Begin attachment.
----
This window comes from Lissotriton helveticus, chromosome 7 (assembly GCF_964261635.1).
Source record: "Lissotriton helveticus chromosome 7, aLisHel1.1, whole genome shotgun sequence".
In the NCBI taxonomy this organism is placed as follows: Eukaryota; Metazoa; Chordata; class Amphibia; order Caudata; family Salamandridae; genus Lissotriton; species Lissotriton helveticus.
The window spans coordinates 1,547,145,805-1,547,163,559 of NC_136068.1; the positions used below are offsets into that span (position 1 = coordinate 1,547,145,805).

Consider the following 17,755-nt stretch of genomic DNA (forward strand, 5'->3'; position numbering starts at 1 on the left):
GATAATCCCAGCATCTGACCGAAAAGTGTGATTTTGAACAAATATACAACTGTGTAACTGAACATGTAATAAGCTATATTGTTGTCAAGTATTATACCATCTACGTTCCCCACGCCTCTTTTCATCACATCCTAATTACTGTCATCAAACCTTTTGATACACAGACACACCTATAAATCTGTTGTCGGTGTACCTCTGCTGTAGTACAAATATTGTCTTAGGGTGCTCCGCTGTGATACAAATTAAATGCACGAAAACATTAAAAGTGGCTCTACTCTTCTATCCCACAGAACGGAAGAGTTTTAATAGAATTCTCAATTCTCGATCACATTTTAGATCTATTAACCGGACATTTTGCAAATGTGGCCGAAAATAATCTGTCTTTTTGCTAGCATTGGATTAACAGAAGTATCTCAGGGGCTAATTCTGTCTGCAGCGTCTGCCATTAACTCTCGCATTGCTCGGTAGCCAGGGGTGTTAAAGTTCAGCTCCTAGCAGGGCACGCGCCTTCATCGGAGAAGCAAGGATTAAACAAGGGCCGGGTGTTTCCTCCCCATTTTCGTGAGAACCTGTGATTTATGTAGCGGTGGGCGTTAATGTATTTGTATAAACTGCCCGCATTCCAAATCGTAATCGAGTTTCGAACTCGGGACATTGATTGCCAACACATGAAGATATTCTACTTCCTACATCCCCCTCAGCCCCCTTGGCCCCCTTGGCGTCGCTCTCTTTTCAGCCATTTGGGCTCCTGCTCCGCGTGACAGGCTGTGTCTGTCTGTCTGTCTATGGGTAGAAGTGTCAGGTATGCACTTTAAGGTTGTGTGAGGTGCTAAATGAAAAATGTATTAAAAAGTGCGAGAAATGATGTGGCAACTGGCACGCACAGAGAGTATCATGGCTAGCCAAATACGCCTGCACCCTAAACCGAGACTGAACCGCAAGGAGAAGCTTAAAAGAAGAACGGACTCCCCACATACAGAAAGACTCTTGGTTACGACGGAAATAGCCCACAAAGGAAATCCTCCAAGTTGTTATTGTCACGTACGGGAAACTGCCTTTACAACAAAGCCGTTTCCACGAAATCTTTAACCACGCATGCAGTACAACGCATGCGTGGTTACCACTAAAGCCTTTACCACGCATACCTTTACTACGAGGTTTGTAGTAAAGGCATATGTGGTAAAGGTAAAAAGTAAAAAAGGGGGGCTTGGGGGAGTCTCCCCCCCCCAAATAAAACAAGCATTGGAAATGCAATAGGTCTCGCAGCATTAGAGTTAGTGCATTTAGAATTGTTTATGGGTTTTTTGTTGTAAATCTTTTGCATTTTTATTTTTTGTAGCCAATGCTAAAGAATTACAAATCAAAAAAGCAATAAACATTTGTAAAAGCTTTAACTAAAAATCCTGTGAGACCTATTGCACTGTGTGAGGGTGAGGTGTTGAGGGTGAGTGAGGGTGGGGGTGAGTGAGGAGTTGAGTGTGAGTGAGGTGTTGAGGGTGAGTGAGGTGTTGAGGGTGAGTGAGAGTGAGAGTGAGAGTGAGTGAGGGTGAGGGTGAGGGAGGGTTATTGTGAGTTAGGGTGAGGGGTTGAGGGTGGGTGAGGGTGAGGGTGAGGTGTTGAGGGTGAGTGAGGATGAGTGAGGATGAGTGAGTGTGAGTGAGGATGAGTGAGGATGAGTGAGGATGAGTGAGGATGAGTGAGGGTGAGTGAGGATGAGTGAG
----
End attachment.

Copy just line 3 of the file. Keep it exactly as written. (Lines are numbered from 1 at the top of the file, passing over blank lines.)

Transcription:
In the NCBI taxonomy this organism is placed as follows: Eukaryota; Metazoa; Chordata; class Amphibia; order Caudata; family Salamandridae; genus Lissotriton; species Lissotriton helveticus.